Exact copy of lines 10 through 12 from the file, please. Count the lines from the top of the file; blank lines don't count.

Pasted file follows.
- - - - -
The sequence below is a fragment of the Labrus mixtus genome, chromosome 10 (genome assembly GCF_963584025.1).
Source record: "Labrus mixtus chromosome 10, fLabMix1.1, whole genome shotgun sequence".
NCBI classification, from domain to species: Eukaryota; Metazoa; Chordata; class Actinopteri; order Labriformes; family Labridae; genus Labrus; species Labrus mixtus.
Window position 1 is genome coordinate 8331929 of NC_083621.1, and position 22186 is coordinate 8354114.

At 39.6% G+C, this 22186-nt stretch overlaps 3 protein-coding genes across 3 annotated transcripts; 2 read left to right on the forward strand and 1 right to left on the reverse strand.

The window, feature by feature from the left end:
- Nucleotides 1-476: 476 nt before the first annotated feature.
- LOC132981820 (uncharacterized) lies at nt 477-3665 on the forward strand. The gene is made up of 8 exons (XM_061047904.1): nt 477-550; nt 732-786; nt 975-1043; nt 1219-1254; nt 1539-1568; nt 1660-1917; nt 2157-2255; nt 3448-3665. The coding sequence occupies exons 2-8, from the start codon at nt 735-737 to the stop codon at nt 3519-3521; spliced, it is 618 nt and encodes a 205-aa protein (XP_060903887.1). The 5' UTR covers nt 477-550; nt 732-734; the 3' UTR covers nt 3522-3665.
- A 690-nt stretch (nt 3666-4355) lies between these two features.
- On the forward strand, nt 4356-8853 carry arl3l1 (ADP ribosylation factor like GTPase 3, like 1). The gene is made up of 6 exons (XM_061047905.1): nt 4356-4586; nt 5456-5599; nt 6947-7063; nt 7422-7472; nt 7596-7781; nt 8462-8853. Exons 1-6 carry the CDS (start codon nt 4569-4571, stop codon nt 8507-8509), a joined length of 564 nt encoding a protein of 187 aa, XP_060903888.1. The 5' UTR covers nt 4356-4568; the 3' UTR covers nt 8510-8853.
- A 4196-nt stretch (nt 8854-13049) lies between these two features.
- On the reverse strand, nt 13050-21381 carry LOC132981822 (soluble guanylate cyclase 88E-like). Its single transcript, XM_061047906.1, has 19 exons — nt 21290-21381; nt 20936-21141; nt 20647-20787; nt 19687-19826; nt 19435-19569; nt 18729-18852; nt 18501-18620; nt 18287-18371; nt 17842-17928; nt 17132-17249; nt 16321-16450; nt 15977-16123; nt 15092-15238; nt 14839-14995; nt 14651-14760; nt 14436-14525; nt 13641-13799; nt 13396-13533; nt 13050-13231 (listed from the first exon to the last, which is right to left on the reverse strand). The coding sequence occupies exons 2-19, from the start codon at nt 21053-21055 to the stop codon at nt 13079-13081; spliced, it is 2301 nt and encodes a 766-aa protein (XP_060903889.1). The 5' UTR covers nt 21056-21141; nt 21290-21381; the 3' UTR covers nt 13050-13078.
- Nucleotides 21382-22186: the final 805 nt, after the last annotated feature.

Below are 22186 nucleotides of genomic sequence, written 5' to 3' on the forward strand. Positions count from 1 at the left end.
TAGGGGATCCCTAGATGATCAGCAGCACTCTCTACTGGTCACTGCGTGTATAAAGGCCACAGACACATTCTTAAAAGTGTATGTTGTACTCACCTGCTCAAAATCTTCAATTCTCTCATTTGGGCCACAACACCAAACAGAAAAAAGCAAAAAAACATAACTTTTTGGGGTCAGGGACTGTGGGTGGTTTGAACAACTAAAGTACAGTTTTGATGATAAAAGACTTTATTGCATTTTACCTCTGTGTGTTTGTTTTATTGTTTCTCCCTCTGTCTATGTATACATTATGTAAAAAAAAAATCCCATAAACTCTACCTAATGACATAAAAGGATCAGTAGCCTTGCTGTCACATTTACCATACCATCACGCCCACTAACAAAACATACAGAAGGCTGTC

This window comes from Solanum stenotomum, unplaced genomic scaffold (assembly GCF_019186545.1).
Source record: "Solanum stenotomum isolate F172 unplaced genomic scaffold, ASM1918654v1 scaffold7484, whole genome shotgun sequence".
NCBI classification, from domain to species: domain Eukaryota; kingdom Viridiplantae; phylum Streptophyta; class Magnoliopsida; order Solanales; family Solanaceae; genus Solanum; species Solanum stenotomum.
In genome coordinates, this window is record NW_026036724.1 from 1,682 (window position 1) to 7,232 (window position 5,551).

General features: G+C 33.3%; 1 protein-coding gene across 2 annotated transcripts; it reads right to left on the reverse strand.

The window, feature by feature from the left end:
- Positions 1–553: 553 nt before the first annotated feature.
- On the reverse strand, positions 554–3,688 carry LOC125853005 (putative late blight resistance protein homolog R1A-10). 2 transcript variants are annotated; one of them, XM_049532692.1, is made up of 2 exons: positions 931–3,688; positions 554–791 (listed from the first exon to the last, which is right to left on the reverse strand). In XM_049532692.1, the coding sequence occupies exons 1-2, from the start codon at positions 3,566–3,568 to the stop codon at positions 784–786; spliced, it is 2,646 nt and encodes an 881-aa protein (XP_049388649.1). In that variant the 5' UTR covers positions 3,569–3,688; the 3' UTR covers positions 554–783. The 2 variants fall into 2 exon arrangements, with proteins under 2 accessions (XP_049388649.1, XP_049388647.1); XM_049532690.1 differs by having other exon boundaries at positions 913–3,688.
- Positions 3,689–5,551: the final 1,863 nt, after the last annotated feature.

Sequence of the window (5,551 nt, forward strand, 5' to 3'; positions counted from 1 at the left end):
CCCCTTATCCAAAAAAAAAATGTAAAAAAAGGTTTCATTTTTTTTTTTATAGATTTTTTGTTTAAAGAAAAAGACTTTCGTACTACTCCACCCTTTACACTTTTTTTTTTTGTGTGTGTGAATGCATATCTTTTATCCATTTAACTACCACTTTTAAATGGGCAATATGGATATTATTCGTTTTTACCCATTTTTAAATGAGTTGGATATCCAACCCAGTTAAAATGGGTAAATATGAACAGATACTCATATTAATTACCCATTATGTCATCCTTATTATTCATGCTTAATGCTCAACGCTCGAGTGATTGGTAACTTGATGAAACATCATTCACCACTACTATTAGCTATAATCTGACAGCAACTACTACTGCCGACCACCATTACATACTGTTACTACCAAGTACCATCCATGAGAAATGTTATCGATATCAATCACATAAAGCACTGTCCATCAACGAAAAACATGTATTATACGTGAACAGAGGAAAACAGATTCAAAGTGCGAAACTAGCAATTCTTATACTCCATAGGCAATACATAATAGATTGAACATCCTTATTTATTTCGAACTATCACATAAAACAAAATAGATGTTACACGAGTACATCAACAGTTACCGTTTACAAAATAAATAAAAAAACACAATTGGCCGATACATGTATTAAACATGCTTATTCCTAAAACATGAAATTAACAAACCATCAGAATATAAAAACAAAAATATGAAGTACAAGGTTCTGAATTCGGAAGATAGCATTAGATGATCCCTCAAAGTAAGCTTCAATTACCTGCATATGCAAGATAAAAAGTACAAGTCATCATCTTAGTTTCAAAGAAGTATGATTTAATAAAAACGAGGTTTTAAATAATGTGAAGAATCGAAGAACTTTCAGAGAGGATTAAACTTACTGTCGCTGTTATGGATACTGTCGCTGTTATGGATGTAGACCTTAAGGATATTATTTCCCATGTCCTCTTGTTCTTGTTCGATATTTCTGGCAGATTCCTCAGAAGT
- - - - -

- On the forward strand, nt 4356-8853 carry arl3l1 (ADP ribosylation factor like GTPase 3, like 1). The gene is made up of 6 exons (XM_061047905.1): nt 4356-4586; nt 5456-5599; nt 6947-7063; nt 7422-7472; nt 7596-7781; nt 8462-8853. Exons 1-6 carry the CDS (start codon nt 4569-4571, stop codon nt 8507-8509), a joined length of 564 nt encoding a protein of 187 aa, XP_060903888.1. The 5' UTR covers nt 4356-4568; the 3' UTR covers nt 8510-8853.
- A 4196-nt stretch (nt 8854-13049) lies between these two features.
- On the reverse strand, nt 13050-21381 carry LOC132981822 (soluble guanylate cyclase 88E-like). Its single transcript, XM_061047906.1, has 19 exons — nt 21290-21381; nt 20936-21141; nt 20647-20787; nt 19687-19826; nt 19435-19569; nt 18729-18852; nt 18501-18620; nt 18287-18371; nt 17842-17928; nt 17132-17249; nt 16321-16450; nt 15977-16123; nt 15092-15238; nt 14839-14995; nt 14651-14760; nt 14436-14525; nt 13641-13799; nt 13396-13533; nt 13050-13231 (listed from the first exon to the last, which is right to left on the reverse strand). The coding sequence occupies exons 2-19, from the start codon at nt 21053-21055 to the stop codon at nt 13079-13081; spliced, it is 2301 nt and encodes a 766-aa protein (XP_060903889.1). The 5' UTR covers nt 21056-21141; nt 21290-21381; the 3' UTR covers nt 13050-13078.